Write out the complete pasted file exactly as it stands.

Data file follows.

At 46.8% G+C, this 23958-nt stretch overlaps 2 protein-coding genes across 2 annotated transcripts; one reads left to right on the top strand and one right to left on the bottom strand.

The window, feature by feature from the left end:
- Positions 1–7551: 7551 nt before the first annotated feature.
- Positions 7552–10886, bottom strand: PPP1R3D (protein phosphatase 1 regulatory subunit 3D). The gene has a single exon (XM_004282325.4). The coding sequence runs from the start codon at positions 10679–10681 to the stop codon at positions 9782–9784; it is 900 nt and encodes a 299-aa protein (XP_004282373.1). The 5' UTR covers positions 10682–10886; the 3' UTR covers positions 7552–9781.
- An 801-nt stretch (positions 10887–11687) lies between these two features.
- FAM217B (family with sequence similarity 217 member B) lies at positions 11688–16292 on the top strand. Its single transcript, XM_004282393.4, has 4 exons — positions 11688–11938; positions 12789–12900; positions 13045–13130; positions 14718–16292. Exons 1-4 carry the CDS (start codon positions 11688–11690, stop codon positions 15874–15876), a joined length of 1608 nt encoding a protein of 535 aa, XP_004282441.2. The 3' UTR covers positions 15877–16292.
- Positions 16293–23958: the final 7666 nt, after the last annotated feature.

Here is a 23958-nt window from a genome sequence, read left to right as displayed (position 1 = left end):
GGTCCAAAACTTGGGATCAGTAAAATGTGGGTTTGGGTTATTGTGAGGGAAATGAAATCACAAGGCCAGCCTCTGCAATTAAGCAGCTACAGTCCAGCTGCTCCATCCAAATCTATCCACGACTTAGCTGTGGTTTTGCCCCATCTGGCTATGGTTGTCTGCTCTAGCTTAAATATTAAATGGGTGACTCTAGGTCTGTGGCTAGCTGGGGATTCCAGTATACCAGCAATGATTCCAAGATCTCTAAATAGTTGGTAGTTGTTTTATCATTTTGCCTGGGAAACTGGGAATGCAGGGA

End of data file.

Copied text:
At 46.8% G+C, this 23958-nt stretch overlaps 2 protein-coding genes across 2 annotated transcripts; one reads left to right on the top strand and one right to left on the bottom strand.

The window, feature by feature from the left end:
- Positions 1–7551: 7551 nt before the first annotated feature.
- Positions 7552–10886, bottom strand: PPP1R3D (protein phosphatase 1 regulatory subunit 3D). The gene has a single exon (XM_004282325.4). The coding sequence runs from the start codon at positions 10679–10681 to the stop codon at positions 9782–9784; it is 900 nt and encodes a 299-aa protein (XP_004282373.1). The 5' UTR covers positions 10682–10886; the 3' UTR covers positions 7552–9781.
- An 801-nt stretch (positions 10887–11687) lies between these two features.
- FAM217B (family with sequence similarity 217 member B) lies at positions 11688–16292 on the top strand. Its single transcript, XM_004282393.4, has 4 exons — positions 11688–11938; positions 12789–12900; positions 13045–13130; positions 14718–16292. Exons 1-4 carry the CDS (start codon positions 11688–11690, stop codon positions 15874–15876), a joined length of 1608 nt encoding a protein of 535 aa, XP_004282441.2. The 3' UTR covers positions 15877–16292.
- Positions 16293–23958: the final 7666 nt, after the last annotated feature.

Here is a 23958-nt window from a genome sequence, read left to right as displayed (position 1 = left end):
GGTCCAAAACTTGGGATCAGTAAAATGTGGGTTTGGGTTATTGTGAGGGAAATGAAATCACAAGGCCAGCCTCTGCAATTAAGCAGCTACAGTCCAGCTGCTCCATCCAAATCTATCCACGACTTAGCTGTGGTTTTGCCCCATCTGGCTATGGTTGTCTGCTCTAGCTTAAATATTAAATGGGTGACTCTAGGTCTGTGGCTAGCTGGGGATTCCAGTATACCAGCAATGATTCCAAGATCTCTAAATAGTTGGTAGTTGTTTTATCATTTTGCCTGGGAAACTGGGAATGCAGGGA